The Truth About Essiac:Rene Caisse and her Herbal Cancer Treatment,
ESSIAC byLanny Messinger
“Their fruit will serve for food and their leaves for healing.” Ezekiel 47:12.
On a fateful day in 1922 Canadian nurse Rene Caisse happened to notice some scar
tissue on the breast of an elderly woman. The woman said that doctors had diagnosed
her with breast cancer years before. However, the woman didn't want to risk surgery
nor did she have the money for it.
As luck would have it, she had met an old Indian medicine man who told her that he
could cure her cancer with an herbal tea. The woman took the medicine man's advice,
and consequently she was still alive nearly thirty years later to pass on this herbal
remedy to Nurse Caisse.
About a year later, Rene Caisse was walking beside a retired doctor who pointed to a
common weed and stated: "Nurse Caisse, if people would use this weed there would be
little cancer in the world." Rene later stated: "He told me the name of the plant. It was
one of the herbs my patient named as an ingredient of the Indian medicine man's tea!"
The "weed" was sheep sorrel.
In 1924 she decided to test the tea on her aunt who had cancer of the stomach and was
given about six months to live. Her aunt lived for another 21 years, cancer free.
Rene Caisse (pronounced "Reen Case") later gave the tea to her 72-year old mother who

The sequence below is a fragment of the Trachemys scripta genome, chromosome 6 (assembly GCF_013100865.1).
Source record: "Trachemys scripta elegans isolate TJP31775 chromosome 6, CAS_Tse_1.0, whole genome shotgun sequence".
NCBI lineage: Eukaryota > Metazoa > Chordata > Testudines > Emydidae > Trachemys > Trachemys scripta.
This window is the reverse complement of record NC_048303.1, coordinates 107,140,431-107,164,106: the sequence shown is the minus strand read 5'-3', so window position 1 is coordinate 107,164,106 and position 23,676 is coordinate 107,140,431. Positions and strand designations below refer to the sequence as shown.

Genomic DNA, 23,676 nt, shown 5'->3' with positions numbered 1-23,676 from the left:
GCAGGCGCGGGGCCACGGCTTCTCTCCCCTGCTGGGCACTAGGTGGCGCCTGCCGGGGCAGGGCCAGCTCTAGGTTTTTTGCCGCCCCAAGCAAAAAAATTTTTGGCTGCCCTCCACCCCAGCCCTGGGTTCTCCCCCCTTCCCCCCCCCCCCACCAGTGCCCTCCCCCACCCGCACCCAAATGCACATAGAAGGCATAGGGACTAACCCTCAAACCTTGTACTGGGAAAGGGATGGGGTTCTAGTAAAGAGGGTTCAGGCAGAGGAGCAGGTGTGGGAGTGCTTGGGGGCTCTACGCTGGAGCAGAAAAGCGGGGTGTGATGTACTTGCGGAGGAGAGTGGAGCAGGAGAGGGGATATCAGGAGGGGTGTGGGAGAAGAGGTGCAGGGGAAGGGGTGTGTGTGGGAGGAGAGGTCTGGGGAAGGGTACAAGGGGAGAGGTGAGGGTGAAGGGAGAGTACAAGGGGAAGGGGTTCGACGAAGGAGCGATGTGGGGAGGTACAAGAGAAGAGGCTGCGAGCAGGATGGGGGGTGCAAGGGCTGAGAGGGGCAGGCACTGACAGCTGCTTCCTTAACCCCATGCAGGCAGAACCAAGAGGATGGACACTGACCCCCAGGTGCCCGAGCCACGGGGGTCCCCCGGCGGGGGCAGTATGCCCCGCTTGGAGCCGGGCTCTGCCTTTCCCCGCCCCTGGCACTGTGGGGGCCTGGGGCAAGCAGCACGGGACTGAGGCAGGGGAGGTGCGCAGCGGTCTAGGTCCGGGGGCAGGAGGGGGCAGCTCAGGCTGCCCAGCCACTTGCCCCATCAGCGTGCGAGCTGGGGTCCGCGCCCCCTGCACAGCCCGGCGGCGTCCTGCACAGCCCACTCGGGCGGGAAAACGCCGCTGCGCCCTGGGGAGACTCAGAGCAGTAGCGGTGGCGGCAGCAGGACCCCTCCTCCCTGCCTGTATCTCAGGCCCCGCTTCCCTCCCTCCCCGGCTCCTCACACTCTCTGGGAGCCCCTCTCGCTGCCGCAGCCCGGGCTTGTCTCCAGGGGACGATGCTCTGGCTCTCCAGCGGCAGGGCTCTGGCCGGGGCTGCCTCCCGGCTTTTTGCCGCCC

was diagnosed with inoperable cancer of the liver, with only days to live. Her mother
recovered and lived without cancer for another 18 years.
In the ensuing years Nurse Caisse refined and perfected the original "medicine man's"
formula. She tested various herbal combinations on laboratory mice and on human
cancer patients. She eventually reduced the tea to four herbs: burdock root, sheep
sorrel, slippery elm and turkey rhubarb. She called the formula Essiac, which is her
surname spelled backwards.
Lanny Messinger and Sovereigns' Health Freedom Network provide information on
health and freedom issues. To read more articles regarding Essiac tea, please visit . One of the purposes of the web site is to introduce
people to herbal medicine and to provide unbiased, accurate information regarding the
cancer herbs in the herbal remedy known as Essiac tea.
These statements have not been evaluated by the Food and Drug Administration (FDA). The
content on this website is not intended to diagnose, cure, or prevent any disease.